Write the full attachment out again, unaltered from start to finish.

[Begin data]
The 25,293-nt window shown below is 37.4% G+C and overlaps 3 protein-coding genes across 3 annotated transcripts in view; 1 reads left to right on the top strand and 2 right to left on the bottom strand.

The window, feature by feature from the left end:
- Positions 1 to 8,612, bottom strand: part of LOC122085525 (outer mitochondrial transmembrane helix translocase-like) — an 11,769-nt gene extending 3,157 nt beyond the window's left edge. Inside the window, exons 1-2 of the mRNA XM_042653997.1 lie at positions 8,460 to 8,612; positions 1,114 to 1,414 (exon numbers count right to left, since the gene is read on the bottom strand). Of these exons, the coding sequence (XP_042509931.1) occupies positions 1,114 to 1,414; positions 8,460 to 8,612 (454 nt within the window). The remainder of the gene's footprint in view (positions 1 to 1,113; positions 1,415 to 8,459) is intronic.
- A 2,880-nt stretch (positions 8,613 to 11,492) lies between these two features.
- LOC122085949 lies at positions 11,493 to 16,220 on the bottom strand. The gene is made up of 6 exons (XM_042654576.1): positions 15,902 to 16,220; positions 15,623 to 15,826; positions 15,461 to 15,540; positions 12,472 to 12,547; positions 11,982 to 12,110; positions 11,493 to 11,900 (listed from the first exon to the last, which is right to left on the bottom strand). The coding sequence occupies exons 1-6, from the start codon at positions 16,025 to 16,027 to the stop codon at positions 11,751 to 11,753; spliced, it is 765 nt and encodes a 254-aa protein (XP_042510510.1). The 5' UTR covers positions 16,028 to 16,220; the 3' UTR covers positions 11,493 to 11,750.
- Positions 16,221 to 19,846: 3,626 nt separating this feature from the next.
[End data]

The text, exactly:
The 25,293-nt window shown below is 37.4% G+C and overlaps 3 protein-coding genes across 3 annotated transcripts in view; 1 reads left to right on the top strand and 2 right to left on the bottom strand.

The window, feature by feature from the left end:
- Positions 1 to 8,612, bottom strand: part of LOC122085525 (outer mitochondrial transmembrane helix translocase-like) — an 11,769-nt gene extending 3,157 nt beyond the window's left edge. Inside the window, exons 1-2 of the mRNA XM_042653997.1 lie at positions 8,460 to 8,612; positions 1,114 to 1,414 (exon numbers count right to left, since the gene is read on the bottom strand). Of these exons, the coding sequence (XP_042509931.1) occupies positions 1,114 to 1,414; positions 8,460 to 8,612 (454 nt within the window). The remainder of the gene's footprint in view (positions 1 to 1,113; positions 1,415 to 8,459) is intronic.
- A 2,880-nt stretch (positions 8,613 to 11,492) lies between these two features.
- LOC122085949 lies at positions 11,493 to 16,220 on the bottom strand. The gene is made up of 6 exons (XM_042654576.1): positions 15,902 to 16,220; positions 15,623 to 15,826; positions 15,461 to 15,540; positions 12,472 to 12,547; positions 11,982 to 12,110; positions 11,493 to 11,900 (listed from the first exon to the last, which is right to left on the bottom strand). The coding sequence occupies exons 1-6, from the start codon at positions 16,025 to 16,027 to the stop codon at positions 11,751 to 11,753; spliced, it is 765 nt and encodes a 254-aa protein (XP_042510510.1). The 5' UTR covers positions 16,028 to 16,220; the 3' UTR covers positions 11,493 to 11,750.
- Positions 16,221 to 19,846: 3,626 nt separating this feature from the next.